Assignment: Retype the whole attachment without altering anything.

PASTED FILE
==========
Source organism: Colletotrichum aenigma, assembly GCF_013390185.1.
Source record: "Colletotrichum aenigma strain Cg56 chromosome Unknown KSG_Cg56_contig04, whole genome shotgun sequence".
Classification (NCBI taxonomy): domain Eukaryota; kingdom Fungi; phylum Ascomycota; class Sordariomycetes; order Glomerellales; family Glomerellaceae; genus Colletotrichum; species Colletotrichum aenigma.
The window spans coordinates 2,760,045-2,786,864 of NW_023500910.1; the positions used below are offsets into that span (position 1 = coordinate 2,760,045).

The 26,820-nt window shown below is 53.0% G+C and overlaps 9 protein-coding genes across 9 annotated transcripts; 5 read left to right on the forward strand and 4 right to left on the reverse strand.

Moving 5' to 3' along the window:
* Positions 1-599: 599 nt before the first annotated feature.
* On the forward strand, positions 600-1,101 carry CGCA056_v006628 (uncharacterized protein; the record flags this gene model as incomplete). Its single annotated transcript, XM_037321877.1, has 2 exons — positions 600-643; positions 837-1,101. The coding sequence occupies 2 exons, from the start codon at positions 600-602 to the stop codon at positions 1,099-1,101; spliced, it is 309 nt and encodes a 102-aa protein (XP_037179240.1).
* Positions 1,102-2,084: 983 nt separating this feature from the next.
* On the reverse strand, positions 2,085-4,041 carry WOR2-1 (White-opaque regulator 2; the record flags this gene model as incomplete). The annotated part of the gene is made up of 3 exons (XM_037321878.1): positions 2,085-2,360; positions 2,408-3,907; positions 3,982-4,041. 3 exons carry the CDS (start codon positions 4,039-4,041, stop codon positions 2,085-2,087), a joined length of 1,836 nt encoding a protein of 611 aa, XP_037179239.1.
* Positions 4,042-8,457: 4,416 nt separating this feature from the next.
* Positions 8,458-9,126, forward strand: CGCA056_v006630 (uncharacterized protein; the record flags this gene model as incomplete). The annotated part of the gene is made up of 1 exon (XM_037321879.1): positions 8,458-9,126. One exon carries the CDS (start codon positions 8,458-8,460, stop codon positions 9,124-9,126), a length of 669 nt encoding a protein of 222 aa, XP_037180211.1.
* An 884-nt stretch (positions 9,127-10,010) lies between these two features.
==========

Source organism: Colletotrichum aenigma, assembly GCF_013390185.1.
Source record: "Colletotrichum aenigma strain Cg56 chromosome Unknown KSG_Cg56_contig04, whole genome shotgun sequence".
Classification (NCBI taxonomy): domain Eukaryota; kingdom Fungi; phylum Ascomycota; class Sordariomycetes; order Glomerellales; family Glomerellaceae; genus Colletotrichum; species Colletotrichum aenigma.
The window spans coordinates 2,760,045-2,786,864 of NW_023500910.1; the positions used below are offsets into that span (position 1 = coordinate 2,760,045).

The 26,820-nt window shown below is 53.0% G+C and overlaps 9 protein-coding genes across 9 annotated transcripts; 5 read left to right on the forward strand and 4 right to left on the reverse strand.

Moving 5' to 3' along the window:
* Positions 1-599: 599 nt before the first annotated feature.
* On the forward strand, positions 600-1,101 carry CGCA056_v006628 (uncharacterized protein; the record flags this gene model as incomplete). Its single annotated transcript, XM_037321877.1, has 2 exons — positions 600-643; positions 837-1,101. The coding sequence occupies 2 exons, from the start codon at positions 600-602 to the stop codon at positions 1,099-1,101; spliced, it is 309 nt and encodes a 102-aa protein (XP_037179240.1).
* Positions 1,102-2,084: 983 nt separating this feature from the next.
* On the reverse strand, positions 2,085-4,041 carry WOR2-1 (White-opaque regulator 2; the record flags this gene model as incomplete). The annotated part of the gene is made up of 3 exons (XM_037321878.1): positions 2,085-2,360; positions 2,408-3,907; positions 3,982-4,041. 3 exons carry the CDS (start codon positions 4,039-4,041, stop codon positions 2,085-2,087), a joined length of 1,836 nt encoding a protein of 611 aa, XP_037179239.1.
* Positions 4,042-8,457: 4,416 nt separating this feature from the next.
* Positions 8,458-9,126, forward strand: CGCA056_v006630 (uncharacterized protein; the record flags this gene model as incomplete). The annotated part of the gene is made up of 1 exon (XM_037321879.1): positions 8,458-9,126. One exon carries the CDS (start codon positions 8,458-8,460, stop codon positions 9,124-9,126), a length of 669 nt encoding a protein of 222 aa, XP_037180211.1.
* An 884-nt stretch (positions 9,127-10,010) lies between these two features.